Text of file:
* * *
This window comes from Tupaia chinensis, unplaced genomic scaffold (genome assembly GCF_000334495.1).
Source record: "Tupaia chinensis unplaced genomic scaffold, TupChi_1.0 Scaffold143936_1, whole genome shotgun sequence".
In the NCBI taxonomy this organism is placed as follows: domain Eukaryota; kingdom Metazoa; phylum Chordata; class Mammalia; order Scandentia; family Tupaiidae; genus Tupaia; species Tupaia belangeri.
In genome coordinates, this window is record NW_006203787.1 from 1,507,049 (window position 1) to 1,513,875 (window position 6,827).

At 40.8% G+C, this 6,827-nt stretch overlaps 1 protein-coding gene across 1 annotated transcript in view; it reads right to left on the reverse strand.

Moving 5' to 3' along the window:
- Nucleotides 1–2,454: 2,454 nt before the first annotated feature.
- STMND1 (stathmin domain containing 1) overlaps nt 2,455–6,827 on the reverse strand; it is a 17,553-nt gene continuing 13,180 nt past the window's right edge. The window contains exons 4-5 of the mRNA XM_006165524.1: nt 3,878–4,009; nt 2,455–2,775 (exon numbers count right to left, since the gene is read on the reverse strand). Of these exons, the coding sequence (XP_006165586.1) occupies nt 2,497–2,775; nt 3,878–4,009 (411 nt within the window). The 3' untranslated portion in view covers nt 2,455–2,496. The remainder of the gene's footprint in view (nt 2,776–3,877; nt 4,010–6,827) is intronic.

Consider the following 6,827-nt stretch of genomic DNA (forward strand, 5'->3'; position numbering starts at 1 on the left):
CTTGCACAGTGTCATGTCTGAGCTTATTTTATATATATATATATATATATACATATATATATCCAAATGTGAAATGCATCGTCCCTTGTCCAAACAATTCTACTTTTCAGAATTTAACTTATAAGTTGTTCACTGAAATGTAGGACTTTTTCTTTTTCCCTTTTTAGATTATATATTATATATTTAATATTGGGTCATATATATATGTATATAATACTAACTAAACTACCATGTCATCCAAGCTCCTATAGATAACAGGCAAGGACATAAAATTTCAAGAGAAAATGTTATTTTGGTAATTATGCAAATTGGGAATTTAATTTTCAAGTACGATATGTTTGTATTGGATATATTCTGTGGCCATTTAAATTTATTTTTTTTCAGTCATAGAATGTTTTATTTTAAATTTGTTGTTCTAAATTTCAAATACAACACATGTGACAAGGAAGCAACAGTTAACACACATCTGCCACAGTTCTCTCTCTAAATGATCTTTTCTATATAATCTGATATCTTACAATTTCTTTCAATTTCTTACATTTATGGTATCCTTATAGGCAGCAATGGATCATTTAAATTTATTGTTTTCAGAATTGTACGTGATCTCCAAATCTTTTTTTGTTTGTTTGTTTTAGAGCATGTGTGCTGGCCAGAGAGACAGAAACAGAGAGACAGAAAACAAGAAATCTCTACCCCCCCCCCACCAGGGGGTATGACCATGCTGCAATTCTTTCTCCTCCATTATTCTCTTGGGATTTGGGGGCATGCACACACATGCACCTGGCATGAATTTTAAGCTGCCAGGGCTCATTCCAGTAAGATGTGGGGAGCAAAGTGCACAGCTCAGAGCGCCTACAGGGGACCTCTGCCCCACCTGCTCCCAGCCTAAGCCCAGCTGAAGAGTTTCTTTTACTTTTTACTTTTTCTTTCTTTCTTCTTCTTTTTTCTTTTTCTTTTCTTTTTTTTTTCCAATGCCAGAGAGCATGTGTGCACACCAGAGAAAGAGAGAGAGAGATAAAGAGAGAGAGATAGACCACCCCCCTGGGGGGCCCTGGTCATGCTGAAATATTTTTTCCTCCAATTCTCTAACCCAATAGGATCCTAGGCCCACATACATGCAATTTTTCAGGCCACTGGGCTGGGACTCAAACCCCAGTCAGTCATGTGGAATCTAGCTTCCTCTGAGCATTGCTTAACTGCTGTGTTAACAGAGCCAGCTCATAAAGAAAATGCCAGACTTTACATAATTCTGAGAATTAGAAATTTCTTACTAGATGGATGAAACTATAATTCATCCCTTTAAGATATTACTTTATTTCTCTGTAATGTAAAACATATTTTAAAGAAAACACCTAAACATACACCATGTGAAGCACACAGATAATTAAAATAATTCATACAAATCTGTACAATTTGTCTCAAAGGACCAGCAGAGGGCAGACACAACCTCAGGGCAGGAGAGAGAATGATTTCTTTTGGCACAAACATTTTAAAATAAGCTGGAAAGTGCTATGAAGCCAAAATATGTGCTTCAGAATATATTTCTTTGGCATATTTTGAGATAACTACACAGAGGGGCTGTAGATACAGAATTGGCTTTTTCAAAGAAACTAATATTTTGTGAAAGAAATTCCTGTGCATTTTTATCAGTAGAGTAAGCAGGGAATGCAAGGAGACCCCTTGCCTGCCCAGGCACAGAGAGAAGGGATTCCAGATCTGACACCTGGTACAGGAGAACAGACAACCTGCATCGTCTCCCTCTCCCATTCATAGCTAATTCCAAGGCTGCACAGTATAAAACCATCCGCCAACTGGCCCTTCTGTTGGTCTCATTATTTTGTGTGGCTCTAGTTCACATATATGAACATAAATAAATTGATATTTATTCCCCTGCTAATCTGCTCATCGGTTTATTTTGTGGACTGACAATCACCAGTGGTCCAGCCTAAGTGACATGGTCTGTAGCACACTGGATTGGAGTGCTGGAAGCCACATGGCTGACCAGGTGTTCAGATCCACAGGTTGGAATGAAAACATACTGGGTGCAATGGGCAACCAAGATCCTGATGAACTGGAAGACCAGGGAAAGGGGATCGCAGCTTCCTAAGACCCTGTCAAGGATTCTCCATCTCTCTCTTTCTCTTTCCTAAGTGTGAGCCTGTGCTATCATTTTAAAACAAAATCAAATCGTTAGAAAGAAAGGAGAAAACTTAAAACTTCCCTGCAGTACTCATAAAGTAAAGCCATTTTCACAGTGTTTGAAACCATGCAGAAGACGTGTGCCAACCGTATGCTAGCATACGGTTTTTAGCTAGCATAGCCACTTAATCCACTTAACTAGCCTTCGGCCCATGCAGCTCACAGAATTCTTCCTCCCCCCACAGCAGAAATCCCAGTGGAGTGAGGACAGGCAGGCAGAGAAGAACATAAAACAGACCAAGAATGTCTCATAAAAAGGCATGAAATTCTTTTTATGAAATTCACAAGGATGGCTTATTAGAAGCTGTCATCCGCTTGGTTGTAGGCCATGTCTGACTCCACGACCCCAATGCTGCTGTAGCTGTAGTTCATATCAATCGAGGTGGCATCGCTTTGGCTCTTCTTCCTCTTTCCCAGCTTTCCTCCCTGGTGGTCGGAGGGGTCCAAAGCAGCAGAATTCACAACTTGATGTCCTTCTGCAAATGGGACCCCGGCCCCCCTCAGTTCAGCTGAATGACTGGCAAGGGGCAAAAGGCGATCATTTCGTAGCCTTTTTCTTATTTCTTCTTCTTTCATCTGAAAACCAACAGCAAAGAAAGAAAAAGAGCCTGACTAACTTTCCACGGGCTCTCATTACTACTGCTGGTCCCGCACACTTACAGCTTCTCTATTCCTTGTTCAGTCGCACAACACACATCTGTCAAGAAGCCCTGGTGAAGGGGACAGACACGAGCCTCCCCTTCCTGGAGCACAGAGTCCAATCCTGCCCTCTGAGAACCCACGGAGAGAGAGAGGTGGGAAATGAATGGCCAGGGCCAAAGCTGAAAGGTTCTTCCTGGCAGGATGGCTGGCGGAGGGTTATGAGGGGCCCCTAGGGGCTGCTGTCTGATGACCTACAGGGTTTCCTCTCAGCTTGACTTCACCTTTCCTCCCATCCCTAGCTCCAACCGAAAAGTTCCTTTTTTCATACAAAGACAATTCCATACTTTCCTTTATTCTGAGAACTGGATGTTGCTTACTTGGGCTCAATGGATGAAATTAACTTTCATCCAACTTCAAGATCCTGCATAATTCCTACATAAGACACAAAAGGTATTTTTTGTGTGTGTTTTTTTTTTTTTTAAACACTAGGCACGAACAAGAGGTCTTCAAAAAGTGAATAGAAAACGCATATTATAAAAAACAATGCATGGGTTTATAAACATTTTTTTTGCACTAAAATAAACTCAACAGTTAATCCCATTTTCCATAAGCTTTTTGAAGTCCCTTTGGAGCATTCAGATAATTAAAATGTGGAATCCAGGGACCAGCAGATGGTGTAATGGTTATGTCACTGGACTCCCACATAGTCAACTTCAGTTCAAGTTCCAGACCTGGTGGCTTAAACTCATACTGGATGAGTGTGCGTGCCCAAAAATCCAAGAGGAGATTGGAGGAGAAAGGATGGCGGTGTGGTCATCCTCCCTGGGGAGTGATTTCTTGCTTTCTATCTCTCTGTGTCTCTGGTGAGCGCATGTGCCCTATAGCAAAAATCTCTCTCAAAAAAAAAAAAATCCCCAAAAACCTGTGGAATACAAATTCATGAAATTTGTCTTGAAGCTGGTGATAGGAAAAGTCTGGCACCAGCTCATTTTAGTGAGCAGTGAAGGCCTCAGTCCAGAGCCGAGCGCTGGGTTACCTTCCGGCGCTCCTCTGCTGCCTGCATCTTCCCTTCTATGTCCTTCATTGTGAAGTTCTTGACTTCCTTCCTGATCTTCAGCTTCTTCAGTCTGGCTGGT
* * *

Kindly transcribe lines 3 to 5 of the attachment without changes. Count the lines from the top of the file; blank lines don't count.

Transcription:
In the NCBI taxonomy this organism is placed as follows: domain Eukaryota; kingdom Metazoa; phylum Chordata; class Mammalia; order Scandentia; family Tupaiidae; genus Tupaia; species Tupaia belangeri.
In genome coordinates, this window is record NW_006203787.1 from 1,507,049 (window position 1) to 1,513,875 (window position 6,827).

At 40.8% G+C, this 6,827-nt stretch overlaps 1 protein-coding gene across 1 annotated transcript in view; it reads right to left on the reverse strand.